History Repeats Itself: Leveraging Your Historical Data to Drive More Sales

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Today’s guest blog post is written by Louis Anthony Pauza III, Client Services Representative – Data Team here at Patron Technology.

I work daily with our new organization clients on importing years of their historical data from legacy solutions into PatronManager. Part of that process includes helping clients attempt to predict what data they will use. Whether you’re in the process of migrating to a new system or have had one in place for 15 years, what’s important is that you thoughtfully and carefully choose what to import, and then put that data to good use.

Let’s dive into the hypothetical deep end of the data pool and discuss how this might play out.

Let’s say a regional theatre produces Cole Porter’s Kiss Me Kate and William Shakespeare’s The Taming of the Shrew in the same season. (For anyone who isn’t aware, the former is an adaptation of the latter.) The marketing manager for the theatre plans four unique email campaigns, the first of which is an individual campaign for each show, targeting potential audience members based on their previous ticket-buying patterns. Because the theatre imported historical ticketing data, it knows who has previously bought tickets to other Shakespeare plays and can send a targeted promotion for Shrew, while people who have bought tickets to past musical productions receive a promotion for Kate. The marketing manager is able to send these targeted campaigns because he has that purchasing history.

Second, he sends an email campaign to people who bought tickets to one but not the other, in an effort to cross-promote and get patrons to buy tickets to the show they haven’t yet seen. In order to send this targeted email, the marketing manager is leveraging the purchasing data from the current season in two ways simultaneously, narrowing down his results based on both a purchase and an absence of a purchase (and also flipping it to promote the other show).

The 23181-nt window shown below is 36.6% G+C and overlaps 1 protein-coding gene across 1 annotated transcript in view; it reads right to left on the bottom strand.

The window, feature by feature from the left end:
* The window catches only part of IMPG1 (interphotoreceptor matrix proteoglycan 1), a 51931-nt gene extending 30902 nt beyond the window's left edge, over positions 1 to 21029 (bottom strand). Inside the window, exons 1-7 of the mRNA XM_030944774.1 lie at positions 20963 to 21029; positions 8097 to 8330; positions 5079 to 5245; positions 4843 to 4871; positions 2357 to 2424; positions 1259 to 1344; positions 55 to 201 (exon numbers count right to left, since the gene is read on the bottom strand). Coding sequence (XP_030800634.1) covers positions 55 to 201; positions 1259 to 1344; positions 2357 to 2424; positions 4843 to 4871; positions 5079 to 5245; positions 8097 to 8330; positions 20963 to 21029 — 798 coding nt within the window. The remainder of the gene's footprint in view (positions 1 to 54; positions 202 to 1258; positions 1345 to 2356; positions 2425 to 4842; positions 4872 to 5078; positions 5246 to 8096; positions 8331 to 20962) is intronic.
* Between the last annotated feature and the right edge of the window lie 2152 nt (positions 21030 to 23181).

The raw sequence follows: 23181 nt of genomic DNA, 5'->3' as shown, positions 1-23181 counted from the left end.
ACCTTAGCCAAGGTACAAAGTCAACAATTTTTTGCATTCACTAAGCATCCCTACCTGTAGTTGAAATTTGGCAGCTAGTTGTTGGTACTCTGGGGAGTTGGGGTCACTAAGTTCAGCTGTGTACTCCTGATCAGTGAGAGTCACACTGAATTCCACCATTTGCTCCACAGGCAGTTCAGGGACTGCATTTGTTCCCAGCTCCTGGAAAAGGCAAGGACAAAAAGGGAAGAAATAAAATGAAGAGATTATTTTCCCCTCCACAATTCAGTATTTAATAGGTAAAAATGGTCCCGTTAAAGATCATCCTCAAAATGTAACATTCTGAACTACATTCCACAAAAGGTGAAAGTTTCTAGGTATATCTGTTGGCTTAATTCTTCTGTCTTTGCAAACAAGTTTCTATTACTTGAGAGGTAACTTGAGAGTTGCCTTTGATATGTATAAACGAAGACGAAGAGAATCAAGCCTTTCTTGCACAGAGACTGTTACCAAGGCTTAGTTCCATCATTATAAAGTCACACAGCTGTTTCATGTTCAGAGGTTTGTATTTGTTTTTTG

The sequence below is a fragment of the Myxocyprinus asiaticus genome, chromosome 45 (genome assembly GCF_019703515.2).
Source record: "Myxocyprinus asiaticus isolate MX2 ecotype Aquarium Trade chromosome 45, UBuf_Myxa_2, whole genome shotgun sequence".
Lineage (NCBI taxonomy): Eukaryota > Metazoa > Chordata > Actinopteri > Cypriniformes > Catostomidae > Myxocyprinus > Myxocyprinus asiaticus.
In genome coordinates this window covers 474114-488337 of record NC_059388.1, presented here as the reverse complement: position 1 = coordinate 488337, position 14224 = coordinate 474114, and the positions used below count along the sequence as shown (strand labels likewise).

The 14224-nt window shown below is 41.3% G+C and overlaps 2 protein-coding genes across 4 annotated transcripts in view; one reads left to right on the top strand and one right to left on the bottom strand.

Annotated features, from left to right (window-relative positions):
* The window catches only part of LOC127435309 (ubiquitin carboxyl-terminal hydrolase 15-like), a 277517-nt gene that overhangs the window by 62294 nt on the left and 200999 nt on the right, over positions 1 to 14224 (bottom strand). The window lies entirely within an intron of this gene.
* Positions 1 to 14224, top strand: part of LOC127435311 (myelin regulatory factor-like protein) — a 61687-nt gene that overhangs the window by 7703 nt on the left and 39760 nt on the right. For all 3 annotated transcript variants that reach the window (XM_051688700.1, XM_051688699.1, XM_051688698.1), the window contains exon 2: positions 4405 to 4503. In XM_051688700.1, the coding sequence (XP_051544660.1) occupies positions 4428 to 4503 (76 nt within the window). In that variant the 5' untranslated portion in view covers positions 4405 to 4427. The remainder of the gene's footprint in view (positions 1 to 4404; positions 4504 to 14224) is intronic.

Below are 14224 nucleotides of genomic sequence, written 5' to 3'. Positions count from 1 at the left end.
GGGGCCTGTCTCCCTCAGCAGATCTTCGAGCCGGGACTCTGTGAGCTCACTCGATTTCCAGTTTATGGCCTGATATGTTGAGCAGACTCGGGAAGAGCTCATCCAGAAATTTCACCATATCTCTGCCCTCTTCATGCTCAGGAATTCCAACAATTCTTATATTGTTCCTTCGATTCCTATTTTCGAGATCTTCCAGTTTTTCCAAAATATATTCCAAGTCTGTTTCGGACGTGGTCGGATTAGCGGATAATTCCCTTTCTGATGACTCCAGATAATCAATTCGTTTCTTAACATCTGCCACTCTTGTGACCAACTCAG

Once he has sold tickets, he sends his third campaign on the morning of each performance. Now the goal isn’t promoting the events, as it was with the first two campaigns, but rather to strengthen the theatre’s relationship with these patrons who have already demonstrated interest by buying. He sends a day-of email to patrons who purchased tickets for that evening’s performance, offering a discount at the bar before curtain if they check in on Foursquare or Facebook when they arrive at the theatre. Once again he uses his purchasing data, this time down to the detailed level of buyers for a specific performance, but he uses it to enhance their experience and increase their affinity for the organization — not to mention giving them an incentive to help increase word of mouth by checking in on social media.

Finally, the marketing manager’s fourth campaign is sent 10 minutes after the curtain rises, linking patrons to a survey where they can provide feedback on the show they’ve just seen and, upon completion of the survey, offering them a discount on tickets the next time they buy. Yet again, he uses the purchasing data — simply a list of patrons with tickets to a particular performance — to increase their involvement, motivate them to return, and collect valuable patron feedback that the theatre can use in planning future seasons. Ideally, he can even filter out his subscribers, because they already have tickets to all productions in the season, and limit his mailing to just single ticket buyers.

Ultimately, these techniques are just theoretical examples of what one marketing manager might use his or her data for, but the point is this: When you import your data, you can then put it to great use!

The same data can actually be leveraged at multiple points throughout the chronology of a ticket, from before it’s purchased all the way to when that patron leaves the theatre at the end of the show. I encourage arts organizations to brainstorm new ways to work with the data they already have and ensure they’re getting every possible benefit from that data. I help them decide what to keep and what not to keep, and in that process, they have an opportunity to see new potential in the data they’ve been collecting for years.

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